Notes on 370
- Subrata Roy to remain in Tihar, Supreme Court calls Sahara's proposal "dishonourable"
- Arvind Kejriwal stopped on way to meet Narendra Modi
- Modi's next round of Chai pe charcha doesn't have police permission yet
- SC issues notice to Centre on Kiran Reddy's PIL against creation of Telangana
- Jat quota after riots hurt Muslim sentiments, says Alvi
Notes on 370
Both Sangh Parivar's publications have taken Narendra Modi's call for a debate on Article 370 further by carrying cover stories on the issue. "This temporary provision of the Constitution has become a shield for separatists and religious fundamentalists solely because it has been used to protect the vested interests of power and position at the expense of national interests," says a Panchjanya editorial.
Several articles in both weeklies assert how Article 370 has created distance between the state and the nation, hampers development, and deprives women and other vulnerable sections of society of the benefits due to them. The Organiser claims that Article 370 is not good for "better-halves". It also asserts how the Jammu and Ladakh regions are "victims of the biased system" and how "Kashmiri pandits [are] still waiting for justice" in a system where "terrorists [are] compensated but not the terror victims". In this context, an editorial in the Organiser has sought to draw attention to the human rights violations of certain sections of people.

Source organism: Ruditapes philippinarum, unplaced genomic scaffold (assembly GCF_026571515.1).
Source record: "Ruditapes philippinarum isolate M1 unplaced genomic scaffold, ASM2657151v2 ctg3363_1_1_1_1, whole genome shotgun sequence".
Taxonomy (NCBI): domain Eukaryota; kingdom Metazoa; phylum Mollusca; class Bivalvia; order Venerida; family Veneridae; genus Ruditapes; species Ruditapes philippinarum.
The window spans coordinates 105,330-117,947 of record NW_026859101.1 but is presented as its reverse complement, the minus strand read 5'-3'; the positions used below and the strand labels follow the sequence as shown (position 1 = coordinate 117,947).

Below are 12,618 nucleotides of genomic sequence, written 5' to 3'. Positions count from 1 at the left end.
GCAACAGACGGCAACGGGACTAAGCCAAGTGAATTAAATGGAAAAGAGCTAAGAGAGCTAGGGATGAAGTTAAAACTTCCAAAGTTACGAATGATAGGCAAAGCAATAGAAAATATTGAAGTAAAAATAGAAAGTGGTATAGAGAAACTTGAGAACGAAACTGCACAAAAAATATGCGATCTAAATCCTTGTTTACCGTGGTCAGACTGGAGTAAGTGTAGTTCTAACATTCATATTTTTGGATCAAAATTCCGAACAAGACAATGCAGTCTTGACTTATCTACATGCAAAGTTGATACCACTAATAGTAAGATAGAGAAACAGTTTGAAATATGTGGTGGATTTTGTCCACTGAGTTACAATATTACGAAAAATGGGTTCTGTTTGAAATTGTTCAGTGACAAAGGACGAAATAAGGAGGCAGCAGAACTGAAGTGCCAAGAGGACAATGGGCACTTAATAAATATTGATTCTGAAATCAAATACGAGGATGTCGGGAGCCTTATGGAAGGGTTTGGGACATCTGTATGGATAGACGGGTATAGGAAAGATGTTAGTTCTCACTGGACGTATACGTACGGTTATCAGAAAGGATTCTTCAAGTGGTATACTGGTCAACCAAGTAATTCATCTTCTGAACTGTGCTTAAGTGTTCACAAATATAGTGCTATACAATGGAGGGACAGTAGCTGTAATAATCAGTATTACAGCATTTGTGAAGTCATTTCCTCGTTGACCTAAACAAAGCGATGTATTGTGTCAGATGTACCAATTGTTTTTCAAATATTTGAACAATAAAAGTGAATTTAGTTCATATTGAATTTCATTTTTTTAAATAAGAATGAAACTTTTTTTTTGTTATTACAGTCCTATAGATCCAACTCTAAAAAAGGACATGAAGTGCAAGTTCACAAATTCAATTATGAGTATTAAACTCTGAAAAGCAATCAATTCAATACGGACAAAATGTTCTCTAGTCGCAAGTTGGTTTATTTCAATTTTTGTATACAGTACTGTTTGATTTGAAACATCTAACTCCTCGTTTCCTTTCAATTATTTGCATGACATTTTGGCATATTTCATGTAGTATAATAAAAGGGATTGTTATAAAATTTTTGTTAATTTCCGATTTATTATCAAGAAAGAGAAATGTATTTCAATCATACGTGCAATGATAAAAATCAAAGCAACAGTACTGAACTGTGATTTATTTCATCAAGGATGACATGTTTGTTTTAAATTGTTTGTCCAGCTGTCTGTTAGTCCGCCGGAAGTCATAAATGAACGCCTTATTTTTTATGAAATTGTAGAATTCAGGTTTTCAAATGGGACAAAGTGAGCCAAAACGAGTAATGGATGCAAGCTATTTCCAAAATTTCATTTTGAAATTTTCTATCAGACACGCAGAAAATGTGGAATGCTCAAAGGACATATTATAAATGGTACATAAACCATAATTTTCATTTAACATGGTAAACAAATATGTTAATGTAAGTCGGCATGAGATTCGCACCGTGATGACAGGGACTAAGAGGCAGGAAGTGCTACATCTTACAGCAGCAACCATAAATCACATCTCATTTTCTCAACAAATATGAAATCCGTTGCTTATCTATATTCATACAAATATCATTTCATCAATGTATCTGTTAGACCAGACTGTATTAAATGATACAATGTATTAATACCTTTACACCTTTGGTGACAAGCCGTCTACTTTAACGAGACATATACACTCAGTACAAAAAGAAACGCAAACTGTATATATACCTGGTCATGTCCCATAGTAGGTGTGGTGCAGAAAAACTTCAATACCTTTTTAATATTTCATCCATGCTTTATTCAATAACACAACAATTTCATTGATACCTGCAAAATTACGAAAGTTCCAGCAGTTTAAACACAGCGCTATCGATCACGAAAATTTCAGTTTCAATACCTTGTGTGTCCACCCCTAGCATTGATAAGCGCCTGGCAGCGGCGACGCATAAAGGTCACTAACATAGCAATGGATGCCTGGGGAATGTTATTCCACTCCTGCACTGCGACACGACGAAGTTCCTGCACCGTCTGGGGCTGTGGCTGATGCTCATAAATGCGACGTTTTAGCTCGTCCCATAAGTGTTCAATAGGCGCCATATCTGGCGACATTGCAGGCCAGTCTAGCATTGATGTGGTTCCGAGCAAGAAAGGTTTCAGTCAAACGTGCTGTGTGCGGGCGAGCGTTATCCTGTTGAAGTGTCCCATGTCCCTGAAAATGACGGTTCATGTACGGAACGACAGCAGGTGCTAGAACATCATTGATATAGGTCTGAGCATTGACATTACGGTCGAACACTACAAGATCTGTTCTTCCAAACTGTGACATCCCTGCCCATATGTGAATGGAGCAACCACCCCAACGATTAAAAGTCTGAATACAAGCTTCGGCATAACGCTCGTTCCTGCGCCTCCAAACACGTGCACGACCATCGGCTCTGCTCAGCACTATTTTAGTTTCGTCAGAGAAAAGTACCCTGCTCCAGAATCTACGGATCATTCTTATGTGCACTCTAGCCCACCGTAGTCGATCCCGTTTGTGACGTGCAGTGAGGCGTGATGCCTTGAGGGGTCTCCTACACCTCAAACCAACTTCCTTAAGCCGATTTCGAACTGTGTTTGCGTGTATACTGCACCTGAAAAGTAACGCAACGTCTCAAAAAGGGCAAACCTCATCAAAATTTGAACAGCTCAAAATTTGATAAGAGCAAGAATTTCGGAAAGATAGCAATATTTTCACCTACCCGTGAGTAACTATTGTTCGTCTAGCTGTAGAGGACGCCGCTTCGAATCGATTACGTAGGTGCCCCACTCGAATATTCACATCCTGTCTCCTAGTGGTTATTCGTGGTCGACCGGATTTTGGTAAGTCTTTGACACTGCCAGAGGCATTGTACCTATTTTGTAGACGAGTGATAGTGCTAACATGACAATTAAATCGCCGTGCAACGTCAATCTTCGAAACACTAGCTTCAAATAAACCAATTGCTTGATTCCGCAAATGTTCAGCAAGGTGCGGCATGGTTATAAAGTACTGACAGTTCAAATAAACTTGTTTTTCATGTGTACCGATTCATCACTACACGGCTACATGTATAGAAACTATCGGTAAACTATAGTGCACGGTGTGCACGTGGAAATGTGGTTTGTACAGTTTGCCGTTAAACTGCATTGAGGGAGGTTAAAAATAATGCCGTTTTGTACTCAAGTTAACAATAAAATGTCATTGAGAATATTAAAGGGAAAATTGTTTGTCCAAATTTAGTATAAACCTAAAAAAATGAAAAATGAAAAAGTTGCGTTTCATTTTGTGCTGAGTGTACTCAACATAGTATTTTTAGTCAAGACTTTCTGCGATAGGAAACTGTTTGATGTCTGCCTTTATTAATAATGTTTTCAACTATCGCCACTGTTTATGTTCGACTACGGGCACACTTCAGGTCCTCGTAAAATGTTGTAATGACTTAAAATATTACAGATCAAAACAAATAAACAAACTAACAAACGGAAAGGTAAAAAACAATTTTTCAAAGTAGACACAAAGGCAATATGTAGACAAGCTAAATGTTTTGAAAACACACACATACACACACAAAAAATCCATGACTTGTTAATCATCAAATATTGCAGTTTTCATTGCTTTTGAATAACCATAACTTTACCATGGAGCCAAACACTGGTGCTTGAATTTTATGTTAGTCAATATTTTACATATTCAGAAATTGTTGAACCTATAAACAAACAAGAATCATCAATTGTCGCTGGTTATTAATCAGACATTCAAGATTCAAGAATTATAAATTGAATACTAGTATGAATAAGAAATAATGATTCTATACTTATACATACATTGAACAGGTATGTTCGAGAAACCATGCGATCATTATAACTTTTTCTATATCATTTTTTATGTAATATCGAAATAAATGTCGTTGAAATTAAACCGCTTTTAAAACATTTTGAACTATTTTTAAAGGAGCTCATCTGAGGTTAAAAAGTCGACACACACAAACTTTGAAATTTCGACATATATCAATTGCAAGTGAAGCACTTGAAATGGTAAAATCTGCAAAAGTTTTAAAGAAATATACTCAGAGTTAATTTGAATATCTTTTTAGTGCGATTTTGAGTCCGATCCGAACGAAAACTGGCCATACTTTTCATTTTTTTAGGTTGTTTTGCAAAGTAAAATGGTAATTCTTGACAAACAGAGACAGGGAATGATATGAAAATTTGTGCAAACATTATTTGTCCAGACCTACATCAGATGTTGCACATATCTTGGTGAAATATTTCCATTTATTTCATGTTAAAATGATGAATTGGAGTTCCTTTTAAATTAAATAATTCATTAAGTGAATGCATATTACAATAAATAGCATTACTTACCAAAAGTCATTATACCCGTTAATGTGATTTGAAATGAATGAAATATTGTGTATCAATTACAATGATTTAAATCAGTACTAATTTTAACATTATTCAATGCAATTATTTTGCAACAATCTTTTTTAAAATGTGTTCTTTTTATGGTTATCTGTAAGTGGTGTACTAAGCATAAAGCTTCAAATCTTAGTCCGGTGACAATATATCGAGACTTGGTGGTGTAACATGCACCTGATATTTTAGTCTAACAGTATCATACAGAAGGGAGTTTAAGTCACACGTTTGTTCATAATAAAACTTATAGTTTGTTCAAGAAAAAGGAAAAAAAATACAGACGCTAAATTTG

"[The] human rights discourse is monopolised by the so-called Leftist/ and secularist brigade in India. They want to be humanists without being nationalists. In many cases, human rights in India are subject to the vote-bank dynamics or funding of the external rights agencies," says an editorial in the Organiser. It also draws attention to alleged human rights violations of west Pakistani and Kashmiri Pandit refugees living in Jammu, minority Buddhists and Hindus living in different regions of J&K, the people in PoK, and Bangladeshi Hindus.
Appeasement as usual
Both Sangh Parivar weeklies have criticised the proposed Prevention of Communal Violence (Access to Justice and Reparations) Bill, 2013, against which Narendra Modi has led the opposition.
An article in the Organiser describes the move to take the bill further as an attempt by the Congress "to vitiate the political environment", in order to distract attention from other issues such as inflation, corruption, security, and overall policy paralysis. The article also asserts that the "timing, intent and content" of the bill was suspicious.